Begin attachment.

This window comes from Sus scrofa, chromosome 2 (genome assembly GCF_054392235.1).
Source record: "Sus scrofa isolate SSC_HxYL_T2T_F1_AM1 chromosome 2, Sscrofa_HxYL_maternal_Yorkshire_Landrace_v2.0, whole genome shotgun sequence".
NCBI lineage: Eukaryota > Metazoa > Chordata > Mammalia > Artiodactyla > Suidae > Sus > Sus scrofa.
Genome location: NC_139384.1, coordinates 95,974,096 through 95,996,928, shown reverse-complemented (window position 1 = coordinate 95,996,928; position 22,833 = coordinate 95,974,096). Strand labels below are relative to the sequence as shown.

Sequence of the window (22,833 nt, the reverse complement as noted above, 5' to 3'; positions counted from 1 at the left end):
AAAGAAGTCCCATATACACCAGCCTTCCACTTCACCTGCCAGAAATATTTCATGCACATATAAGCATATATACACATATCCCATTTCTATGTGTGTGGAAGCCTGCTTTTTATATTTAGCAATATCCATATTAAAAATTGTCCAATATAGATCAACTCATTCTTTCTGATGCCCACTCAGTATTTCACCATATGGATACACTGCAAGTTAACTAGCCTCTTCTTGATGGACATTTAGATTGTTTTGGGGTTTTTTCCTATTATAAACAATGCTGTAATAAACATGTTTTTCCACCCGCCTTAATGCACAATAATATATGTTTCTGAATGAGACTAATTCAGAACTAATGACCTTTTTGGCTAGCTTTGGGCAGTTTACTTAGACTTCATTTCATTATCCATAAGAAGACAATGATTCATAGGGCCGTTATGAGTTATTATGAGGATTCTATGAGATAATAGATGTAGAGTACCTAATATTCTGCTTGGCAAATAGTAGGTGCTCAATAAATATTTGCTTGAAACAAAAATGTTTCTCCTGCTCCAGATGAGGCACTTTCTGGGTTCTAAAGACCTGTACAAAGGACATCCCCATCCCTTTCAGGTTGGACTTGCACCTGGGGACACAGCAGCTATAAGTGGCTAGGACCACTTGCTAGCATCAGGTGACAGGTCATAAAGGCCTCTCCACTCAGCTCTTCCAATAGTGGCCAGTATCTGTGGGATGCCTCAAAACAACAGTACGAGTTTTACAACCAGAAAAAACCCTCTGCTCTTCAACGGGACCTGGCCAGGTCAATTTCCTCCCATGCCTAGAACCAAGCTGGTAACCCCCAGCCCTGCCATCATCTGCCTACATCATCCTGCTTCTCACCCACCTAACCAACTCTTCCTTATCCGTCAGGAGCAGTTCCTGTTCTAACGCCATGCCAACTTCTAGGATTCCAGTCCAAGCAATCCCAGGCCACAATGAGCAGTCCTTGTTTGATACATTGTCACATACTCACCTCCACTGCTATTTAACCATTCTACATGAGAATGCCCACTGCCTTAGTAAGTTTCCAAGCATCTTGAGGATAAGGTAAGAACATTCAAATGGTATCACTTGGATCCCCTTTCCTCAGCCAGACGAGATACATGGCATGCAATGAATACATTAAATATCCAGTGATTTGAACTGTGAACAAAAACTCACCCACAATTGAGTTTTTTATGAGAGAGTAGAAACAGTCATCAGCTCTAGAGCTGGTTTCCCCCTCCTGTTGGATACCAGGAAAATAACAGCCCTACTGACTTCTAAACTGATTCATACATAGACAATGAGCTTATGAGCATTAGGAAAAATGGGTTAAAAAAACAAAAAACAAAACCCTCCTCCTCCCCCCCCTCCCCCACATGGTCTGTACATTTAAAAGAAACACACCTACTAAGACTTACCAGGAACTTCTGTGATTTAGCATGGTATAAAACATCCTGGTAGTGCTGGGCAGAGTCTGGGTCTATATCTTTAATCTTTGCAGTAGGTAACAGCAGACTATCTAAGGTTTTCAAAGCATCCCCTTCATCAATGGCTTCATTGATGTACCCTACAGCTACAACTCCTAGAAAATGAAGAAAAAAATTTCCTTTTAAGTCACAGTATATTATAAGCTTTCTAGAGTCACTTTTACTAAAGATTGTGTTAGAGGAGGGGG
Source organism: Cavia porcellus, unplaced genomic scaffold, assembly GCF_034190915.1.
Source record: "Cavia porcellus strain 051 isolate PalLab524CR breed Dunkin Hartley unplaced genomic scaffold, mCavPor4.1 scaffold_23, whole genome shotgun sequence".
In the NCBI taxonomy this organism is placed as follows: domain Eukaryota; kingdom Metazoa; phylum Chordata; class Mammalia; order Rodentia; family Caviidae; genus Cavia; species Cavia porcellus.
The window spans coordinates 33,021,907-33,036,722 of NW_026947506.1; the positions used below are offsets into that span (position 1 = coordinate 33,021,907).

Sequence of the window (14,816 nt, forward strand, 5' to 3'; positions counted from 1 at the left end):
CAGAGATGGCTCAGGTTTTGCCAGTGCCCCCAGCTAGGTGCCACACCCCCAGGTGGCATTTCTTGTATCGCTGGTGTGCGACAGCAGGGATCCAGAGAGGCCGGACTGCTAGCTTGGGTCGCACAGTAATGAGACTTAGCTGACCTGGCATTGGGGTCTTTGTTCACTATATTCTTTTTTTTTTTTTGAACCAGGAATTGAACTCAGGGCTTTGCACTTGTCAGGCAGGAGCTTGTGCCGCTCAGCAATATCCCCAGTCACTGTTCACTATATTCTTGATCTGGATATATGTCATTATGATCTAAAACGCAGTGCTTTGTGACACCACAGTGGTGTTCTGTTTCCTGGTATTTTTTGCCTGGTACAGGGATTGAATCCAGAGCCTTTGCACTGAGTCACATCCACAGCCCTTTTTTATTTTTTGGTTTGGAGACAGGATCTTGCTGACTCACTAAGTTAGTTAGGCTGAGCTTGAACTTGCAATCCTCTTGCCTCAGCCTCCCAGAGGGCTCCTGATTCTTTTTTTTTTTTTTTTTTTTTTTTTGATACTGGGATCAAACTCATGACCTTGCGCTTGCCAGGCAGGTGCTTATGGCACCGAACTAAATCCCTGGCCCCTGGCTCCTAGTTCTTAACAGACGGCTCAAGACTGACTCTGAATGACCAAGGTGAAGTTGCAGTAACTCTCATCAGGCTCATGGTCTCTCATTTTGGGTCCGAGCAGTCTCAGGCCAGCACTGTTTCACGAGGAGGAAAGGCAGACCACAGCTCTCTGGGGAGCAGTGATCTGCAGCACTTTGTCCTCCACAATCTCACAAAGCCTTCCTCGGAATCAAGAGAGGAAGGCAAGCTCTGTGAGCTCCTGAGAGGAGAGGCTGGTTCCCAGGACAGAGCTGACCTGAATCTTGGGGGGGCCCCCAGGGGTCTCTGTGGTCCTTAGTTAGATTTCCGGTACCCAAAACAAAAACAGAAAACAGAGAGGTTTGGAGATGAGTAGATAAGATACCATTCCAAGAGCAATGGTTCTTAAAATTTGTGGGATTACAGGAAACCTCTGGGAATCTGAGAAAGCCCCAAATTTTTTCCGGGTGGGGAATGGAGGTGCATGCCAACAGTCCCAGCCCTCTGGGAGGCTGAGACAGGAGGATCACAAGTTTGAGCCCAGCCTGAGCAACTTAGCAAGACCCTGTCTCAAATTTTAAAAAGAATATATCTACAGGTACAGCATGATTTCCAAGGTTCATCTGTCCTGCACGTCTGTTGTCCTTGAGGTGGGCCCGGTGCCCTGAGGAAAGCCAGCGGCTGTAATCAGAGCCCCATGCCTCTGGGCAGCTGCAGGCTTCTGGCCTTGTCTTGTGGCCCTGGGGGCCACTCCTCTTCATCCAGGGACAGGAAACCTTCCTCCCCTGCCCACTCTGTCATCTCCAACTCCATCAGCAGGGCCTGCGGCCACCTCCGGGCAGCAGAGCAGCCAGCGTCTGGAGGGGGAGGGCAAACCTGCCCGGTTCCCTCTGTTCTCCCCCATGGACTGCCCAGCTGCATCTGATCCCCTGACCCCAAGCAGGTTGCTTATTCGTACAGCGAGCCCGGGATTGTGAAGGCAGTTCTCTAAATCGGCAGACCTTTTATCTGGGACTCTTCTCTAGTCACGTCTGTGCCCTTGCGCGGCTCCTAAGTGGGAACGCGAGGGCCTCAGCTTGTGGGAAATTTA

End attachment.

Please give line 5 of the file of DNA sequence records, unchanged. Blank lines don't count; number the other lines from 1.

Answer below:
Sequence of the window (22,833 nt, the reverse complement as noted above, 5' to 3'; positions counted from 1 at the left end):